Another problem is that simple-minded answers are often popular with clients and bosses looking for easy solutions. Witness the cycle of business fads among managers and management consultants. As you move up the corporate ladder, attention spans do seem to get shorter and shorter, forcing you to talk about complex and difficult issues in bullet-points.

All of these conspire to lure us into making simple-minded and absolutist pronouncements of The Right Way To Do Things. Particularly since our role in an organization is often new—either being brought into a company to consult, or holding a relatively new title—we often need to make ourselves heard. Consequently, much like pundits at conferences, we resort to provocative oversimplifications to grab people’s attention.

While that may be effective in the short-term, it’s self-destructive in the long-term, both for individuals and our professions as a whole. Witness the widespread cynicism toward management consultants because of each new One True Way tosses aside the last One True Way. Do we really want to end up in a similar position?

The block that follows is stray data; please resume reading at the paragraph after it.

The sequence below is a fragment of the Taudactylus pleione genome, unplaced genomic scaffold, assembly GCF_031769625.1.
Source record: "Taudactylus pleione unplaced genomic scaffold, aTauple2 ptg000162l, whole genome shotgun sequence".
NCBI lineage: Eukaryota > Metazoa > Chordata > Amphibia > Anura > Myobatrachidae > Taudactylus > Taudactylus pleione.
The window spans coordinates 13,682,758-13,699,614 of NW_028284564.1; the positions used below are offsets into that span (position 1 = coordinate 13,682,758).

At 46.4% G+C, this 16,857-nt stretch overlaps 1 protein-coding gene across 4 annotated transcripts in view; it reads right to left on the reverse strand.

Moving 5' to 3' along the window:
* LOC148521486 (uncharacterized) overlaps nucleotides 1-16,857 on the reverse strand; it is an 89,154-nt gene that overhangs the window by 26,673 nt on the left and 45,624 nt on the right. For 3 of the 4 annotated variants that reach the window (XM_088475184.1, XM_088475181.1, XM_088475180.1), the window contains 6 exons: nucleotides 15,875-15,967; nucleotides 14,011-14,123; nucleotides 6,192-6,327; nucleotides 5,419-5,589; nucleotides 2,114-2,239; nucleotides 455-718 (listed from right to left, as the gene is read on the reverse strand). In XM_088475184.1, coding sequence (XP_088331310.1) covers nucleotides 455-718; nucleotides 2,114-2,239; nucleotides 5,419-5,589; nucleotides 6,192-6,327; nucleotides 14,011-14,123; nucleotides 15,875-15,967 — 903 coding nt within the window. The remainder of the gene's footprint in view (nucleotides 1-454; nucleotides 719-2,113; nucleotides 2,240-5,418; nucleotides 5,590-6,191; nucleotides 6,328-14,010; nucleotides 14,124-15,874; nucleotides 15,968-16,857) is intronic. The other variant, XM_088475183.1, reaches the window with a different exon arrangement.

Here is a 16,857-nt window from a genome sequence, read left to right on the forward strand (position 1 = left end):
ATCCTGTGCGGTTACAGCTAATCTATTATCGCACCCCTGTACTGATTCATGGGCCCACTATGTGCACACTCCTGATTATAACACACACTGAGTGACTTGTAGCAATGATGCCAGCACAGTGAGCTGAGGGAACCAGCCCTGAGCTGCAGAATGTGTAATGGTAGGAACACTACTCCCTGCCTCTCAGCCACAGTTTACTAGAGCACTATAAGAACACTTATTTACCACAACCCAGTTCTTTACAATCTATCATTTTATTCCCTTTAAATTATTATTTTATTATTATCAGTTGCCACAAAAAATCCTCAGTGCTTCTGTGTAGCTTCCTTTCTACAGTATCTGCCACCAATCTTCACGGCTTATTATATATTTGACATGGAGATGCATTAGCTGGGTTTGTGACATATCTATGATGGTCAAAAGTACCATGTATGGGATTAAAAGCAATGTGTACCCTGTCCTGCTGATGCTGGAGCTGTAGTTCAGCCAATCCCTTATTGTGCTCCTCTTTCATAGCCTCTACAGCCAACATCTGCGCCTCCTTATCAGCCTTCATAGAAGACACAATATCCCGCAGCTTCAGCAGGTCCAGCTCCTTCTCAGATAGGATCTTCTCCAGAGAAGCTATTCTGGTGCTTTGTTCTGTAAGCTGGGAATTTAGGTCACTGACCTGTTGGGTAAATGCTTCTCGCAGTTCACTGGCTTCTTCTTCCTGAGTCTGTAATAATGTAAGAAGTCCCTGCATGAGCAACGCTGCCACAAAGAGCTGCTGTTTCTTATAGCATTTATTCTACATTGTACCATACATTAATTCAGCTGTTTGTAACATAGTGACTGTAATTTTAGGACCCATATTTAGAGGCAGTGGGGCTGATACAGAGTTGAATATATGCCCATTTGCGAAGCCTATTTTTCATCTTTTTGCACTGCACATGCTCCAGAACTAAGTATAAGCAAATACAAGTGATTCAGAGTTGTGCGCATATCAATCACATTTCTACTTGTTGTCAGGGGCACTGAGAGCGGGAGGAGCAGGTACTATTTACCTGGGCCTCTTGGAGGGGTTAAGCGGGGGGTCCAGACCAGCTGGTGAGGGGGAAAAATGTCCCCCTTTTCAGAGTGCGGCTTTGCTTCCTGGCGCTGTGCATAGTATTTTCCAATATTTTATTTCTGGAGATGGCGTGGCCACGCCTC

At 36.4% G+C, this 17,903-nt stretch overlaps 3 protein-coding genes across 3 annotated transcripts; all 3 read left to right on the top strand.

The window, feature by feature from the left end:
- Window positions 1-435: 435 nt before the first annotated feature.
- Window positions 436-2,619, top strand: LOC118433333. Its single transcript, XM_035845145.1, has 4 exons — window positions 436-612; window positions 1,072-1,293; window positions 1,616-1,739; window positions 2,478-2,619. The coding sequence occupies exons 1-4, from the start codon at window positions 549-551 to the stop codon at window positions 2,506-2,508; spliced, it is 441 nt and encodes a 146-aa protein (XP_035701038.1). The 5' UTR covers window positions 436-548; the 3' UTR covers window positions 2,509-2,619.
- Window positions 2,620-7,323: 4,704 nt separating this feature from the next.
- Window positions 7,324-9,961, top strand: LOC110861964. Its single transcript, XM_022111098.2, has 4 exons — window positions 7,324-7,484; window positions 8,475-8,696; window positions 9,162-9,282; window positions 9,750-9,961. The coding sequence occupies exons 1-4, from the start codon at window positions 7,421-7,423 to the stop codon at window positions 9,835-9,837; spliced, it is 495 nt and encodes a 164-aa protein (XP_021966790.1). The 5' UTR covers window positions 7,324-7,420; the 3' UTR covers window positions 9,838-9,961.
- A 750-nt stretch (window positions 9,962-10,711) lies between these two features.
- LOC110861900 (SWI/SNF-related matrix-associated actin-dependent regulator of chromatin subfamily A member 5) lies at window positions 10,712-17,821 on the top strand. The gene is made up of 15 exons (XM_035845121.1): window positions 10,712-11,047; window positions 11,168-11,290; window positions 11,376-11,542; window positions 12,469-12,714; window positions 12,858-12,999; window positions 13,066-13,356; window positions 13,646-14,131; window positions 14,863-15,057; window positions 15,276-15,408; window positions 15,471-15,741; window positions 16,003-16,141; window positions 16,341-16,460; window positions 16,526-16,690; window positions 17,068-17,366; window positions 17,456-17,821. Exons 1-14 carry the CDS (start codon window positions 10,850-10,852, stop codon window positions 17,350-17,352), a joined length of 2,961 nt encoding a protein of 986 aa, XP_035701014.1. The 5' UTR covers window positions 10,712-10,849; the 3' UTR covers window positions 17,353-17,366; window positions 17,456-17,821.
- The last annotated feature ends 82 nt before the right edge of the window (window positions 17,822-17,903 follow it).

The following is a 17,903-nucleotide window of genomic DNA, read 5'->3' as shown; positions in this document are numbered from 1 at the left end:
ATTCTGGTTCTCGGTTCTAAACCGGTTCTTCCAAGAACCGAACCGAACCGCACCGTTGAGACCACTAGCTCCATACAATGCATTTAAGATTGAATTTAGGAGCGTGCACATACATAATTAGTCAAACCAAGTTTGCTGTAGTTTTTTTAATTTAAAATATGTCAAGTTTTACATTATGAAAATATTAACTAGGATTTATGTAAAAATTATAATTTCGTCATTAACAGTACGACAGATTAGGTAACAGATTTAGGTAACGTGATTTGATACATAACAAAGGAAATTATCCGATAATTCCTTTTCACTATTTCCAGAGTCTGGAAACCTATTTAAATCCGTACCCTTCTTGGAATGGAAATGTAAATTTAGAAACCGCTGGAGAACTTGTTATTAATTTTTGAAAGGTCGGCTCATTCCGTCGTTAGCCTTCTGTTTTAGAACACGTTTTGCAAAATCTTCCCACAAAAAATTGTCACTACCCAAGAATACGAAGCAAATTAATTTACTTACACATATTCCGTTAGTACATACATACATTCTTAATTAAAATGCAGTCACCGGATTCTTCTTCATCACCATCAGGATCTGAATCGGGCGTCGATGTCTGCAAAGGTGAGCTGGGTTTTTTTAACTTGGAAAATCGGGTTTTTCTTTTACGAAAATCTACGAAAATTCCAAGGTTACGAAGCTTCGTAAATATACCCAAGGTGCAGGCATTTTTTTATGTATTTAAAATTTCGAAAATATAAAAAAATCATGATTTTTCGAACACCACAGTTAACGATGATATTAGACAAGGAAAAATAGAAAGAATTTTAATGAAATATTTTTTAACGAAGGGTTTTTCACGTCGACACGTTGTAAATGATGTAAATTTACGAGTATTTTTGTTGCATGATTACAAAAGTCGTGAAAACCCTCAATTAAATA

Statements like the web will reach 90 percent compliance with a particular set of usability guidelines by 2017 are so ill-conceived that they’re bound to blow up in our faces when clients and colleagues take a closer look. Absolutist statements that the web is—and damn-well should be—“just a library” or “just an application” or “just cool design” reveal a narrow-mindedness that entirely misses the multi-dimensional nature of the convergent field we’re working in. Again, when those we deal with realize this, who’s going to look like the expert?

So what is the alternative? For a while it was fashionable to declare “it depends.” And yes it does. But there are a couple problems with using this as a universal answer.